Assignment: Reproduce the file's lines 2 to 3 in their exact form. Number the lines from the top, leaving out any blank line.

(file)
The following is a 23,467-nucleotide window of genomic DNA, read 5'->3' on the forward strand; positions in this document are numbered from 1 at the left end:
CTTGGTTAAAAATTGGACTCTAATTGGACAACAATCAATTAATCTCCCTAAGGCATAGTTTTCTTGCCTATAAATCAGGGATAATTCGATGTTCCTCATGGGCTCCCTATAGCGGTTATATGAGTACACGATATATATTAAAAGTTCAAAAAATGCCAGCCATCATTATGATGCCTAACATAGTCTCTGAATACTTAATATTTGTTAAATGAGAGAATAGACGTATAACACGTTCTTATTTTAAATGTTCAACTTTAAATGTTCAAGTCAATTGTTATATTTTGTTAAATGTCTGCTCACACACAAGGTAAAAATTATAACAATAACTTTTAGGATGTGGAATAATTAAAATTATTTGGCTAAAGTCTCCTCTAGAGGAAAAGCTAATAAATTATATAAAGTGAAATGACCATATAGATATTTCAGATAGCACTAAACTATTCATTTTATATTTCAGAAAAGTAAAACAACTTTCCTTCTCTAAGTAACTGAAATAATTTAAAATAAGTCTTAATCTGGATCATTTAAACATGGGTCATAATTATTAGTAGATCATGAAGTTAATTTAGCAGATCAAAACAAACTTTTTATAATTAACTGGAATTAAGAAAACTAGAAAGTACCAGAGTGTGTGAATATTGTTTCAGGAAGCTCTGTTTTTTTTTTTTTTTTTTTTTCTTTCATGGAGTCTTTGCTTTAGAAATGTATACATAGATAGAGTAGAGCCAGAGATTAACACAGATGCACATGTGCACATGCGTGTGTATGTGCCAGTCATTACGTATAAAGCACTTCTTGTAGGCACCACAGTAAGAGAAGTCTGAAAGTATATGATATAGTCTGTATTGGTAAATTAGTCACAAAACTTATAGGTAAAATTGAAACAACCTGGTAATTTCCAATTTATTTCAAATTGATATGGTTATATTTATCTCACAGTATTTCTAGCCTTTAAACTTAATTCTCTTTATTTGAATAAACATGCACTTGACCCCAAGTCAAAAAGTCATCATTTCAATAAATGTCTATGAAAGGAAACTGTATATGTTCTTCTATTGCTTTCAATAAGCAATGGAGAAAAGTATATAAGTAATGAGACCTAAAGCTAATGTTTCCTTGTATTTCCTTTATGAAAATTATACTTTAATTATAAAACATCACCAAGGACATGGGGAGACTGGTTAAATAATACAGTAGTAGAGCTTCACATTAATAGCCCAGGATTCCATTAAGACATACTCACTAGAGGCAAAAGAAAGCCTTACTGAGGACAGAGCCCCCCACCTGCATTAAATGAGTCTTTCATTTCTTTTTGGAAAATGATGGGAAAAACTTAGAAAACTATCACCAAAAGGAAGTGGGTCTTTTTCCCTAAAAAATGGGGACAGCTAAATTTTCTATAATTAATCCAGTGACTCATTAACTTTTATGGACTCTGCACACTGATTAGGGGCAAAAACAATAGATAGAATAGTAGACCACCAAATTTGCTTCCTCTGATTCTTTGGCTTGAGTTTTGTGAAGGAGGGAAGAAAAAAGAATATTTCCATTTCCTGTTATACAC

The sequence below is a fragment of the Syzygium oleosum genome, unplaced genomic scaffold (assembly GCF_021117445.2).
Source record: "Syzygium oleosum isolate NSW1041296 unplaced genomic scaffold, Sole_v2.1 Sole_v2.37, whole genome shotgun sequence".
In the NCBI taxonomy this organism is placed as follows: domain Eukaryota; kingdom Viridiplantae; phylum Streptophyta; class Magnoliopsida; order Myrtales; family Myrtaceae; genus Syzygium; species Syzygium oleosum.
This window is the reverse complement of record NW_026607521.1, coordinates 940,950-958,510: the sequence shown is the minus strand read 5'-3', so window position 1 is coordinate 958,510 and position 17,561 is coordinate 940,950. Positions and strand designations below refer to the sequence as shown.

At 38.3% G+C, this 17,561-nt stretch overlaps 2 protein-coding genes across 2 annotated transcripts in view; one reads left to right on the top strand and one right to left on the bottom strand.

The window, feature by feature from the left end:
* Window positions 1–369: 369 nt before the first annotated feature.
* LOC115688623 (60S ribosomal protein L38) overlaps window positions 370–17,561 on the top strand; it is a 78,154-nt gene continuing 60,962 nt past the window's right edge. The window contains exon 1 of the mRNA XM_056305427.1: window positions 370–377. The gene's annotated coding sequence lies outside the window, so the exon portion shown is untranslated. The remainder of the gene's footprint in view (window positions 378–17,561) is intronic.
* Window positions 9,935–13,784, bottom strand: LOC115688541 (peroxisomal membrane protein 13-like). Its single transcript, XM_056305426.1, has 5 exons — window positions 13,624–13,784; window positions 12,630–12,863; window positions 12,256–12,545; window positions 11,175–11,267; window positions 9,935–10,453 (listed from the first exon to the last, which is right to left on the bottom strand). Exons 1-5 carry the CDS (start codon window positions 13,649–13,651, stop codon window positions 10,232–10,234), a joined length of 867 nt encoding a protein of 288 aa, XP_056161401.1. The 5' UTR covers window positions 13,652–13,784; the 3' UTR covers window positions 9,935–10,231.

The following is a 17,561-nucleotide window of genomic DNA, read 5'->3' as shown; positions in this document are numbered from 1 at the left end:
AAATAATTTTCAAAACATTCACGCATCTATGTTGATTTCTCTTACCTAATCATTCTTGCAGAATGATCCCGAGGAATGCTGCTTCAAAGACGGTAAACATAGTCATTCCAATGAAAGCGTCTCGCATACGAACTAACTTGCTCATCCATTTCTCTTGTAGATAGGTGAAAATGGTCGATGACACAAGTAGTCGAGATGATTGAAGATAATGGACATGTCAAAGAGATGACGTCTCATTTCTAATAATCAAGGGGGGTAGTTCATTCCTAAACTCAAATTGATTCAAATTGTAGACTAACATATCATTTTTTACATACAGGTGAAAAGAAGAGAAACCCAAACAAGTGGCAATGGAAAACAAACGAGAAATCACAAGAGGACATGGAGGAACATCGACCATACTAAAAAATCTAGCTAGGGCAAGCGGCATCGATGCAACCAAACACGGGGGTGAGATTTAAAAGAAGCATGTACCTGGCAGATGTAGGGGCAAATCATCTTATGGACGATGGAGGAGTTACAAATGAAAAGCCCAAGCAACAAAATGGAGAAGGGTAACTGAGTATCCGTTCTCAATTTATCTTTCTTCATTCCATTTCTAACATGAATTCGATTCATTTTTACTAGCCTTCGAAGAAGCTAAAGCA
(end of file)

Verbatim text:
CTTGGTTAAAAATTGGACTCTAATTGGACAACAATCAATTAATCTCCCTAAGGCATAGTTTTCTTGCCTATAAATCAGGGATAATTCGATGTTCCTCATGGGCTCCCTATAGCGGTTATATGAGTACACGATATATATTAAAAGTTCAAAAAATGCCAGCCATCATTATGATGCCTAACATAGTCTCTGAATACTTAATATTTGTTAAATGAGAGAATAGACGTATAACACGTTCTTATTTTAAATGTTCAACTTTAAATGTTCAAGTCAATTGTTATATTTTGTTAAATGTCTGCTCACACACAAGGTAAAAATTATAACAATAACTTTTAGGATGTGGAATAATTAAAATTATTTGGCTAAAGTCTCCTCTAGAGGAAAAGCTAATAAATTATATAAAGTGAAATGACCATATAGATATTTCAGATAGCACTAAACTATTCATTTTATATTTCAGAAAAGTAAAACAACTTTCCTTCTCTAAGTAACTGAAATAATTTAAAATAAGTCTTAATCTGGATCATTTAAACATGGGTCATAATTATTAGTAGATCATGAAGTTAATTTAGCAGATCAAAACAAACTTTTTATAATTAACTGGAATTAAGAAAACTAGAAAGTACCAGAGTGTGTGAATATTGTTTCAGGAAGCTCTGTTTTTTTTTTTTTTTTTTTTTCTTTCATGGAGTCTTTGCTTTAGAAATGTATACATAGATAGAGTAGAGCCAGAGATTAACACAGATGCACATGTGCACATGCGTGTGTATGTGCCAGTCATTACGTATAAAGCACTTCTTGTAGGCACCACAGTAAGAGAAGTCTGAAAGTATATGATATAGTCTGTATTGGTAAATTAGTCACAAAACTTATAGGTAAAATTGAAACAACCTGGTAATTTCCAATTTATTTCAAATTGATATGGTTATATTTATCTCACAGTATTTCTAGCCTTTAAACTTAATTCTCTTTATTTGAATAAACATGCACTTGACCCCAAGTCAAAAAGTCATCATTTCAATAAATGTCTATGAAAGGAAACTGTATATGTTCTTCTATTGCTTTCAATAAGCAATGGAGAAAAGTATATAAGTAATGAGACCTAAAGCTAATGTTTCCTTGTATTTCCTTTATGAAAATTATACTTTAATTATAAAACATCACCAAGGACATGGGGAGACTGGTTAAATAATACAGTAGTAGAGCTTCACATTAATAGCCCAGGATTCCATTAAGACATACTCACTAGAGGCAAAAGAAAGCCTTACTGAGGACAGAGCCCCCCACCTGCATTAAATGAGTCTTTCATTTCTTTTTGGAAAATGATGGGAAAAACTTAGAAAACTATCACCAAAAGGAAGTGGGTCTTTTTCCCTAAAAAATGGGGACAGCTAAATTTTCTATAATTAATCCAGTGACTCATTAACTTTTATGGACTCTGCACACTGATTAGGGGCAAAAACAATAGATAGAATAGTAGACCACCAAATTTGCTTCCTCTGATTCTTTGGCTTGAGTTTTGTGAAGGAGGGAAGAAAAAAGAATATTTCCATTTCCTGTTATACAC

The sequence below is a fragment of the Syzygium oleosum genome, unplaced genomic scaffold (assembly GCF_021117445.2).